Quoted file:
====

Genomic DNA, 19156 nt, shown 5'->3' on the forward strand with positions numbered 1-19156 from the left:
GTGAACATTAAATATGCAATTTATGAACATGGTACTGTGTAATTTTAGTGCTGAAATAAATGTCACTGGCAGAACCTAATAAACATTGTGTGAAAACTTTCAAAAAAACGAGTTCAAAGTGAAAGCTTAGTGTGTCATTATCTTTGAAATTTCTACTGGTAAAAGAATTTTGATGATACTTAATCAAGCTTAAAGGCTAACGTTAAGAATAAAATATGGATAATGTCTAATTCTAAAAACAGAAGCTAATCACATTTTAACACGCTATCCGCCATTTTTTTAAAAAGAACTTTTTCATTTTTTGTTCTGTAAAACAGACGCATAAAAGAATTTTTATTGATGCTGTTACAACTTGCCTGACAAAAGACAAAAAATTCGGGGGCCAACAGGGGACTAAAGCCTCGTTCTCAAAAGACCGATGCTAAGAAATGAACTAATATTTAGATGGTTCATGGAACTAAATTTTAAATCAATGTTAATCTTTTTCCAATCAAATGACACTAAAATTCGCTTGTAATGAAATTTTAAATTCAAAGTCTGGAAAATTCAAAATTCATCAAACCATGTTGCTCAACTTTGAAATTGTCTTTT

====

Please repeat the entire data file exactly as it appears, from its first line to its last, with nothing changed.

Genomic DNA, 19156 nt, shown 5'->3' on the forward strand with positions numbered 1-19156 from the left:
GTGAACATTAAATATGCAATTTATGAACATGGTACTGTGTAATTTTAGTGCTGAAATAAATGTCACTGGCAGAACCTAATAAACATTGTGTGAAAACTTTCAAAAAAACGAGTTCAAAGTGAAAGCTTAGTGTGTCATTATCTTTGAAATTTCTACTGGTAAAAGAATTTTGATGATACTTAATCAAGCTTAAAGGCTAACGTTAAGAATAAAATATGGATAATGTCTAATTCTAAAAACAGAAGCTAATCACATTTTAACACGCTATCCGCCATTTTTTTAAAAAGAACTTTTTCATTTTTTGTTCTGTAAAACAGACGCATAAAAGAATTTTTATTGATGCTGTTACAACTTGCCTGACAAAAGACAAAAAATTCGGGGGCCAACAGGGGACTAAAGCCTCGTTCTCAAAAGACCGATGCTAAGAAATGAACTAATATTTAGATGGTTCATGGAACTAAATTTTAAATCAATGTTAATCTTTTTCCAATCAAATGACACTAAAATTCGCTTGTAATGAAATTTTAAATTCAAAGTCTGGAAAATTCAAAATTCATCAAACCATGTTGCTCAACTTTGAAATTGTCTTTT